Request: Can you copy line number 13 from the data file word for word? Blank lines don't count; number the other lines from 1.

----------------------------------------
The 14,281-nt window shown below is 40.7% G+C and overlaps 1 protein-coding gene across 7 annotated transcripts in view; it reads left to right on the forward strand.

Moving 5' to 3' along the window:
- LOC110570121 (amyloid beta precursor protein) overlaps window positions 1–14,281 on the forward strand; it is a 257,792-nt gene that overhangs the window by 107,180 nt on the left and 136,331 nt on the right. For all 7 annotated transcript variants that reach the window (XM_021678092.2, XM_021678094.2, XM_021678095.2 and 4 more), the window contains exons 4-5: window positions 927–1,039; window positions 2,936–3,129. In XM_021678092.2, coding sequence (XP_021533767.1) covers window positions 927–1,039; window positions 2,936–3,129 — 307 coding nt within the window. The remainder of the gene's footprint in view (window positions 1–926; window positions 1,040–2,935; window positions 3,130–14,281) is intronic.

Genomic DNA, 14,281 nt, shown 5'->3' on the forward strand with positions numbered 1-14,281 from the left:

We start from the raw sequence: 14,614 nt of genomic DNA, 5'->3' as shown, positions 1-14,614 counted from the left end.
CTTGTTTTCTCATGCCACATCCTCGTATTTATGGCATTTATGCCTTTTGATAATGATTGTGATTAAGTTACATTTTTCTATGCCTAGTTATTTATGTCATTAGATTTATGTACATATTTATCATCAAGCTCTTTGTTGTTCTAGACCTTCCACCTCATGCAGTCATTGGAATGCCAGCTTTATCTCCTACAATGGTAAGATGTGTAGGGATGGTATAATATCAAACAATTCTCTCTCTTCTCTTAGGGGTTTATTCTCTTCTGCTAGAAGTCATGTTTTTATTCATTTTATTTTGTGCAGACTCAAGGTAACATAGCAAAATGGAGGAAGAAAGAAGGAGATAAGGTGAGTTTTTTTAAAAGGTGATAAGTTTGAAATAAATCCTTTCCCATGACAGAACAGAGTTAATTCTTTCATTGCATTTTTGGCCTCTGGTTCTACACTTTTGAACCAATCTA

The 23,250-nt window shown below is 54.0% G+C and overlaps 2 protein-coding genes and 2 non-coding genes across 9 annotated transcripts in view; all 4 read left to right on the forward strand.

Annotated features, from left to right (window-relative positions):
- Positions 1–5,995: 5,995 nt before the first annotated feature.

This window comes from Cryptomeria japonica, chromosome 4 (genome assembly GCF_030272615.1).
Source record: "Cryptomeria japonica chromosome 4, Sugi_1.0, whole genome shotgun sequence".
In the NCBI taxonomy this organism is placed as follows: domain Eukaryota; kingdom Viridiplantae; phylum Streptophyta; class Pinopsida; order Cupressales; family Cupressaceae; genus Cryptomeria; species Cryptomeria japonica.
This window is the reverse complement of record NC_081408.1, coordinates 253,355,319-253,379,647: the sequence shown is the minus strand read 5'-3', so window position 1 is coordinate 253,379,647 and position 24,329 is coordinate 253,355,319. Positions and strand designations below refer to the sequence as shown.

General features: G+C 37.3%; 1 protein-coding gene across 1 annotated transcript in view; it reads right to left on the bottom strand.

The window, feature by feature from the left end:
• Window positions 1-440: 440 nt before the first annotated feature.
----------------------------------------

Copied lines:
This window is the reverse complement of record NC_081408.1, coordinates 253,355,319-253,379,647: the sequence shown is the minus strand read 5'-3', so window position 1 is coordinate 253,379,647 and position 24,329 is coordinate 253,355,319. Positions and strand designations below refer to the sequence as shown.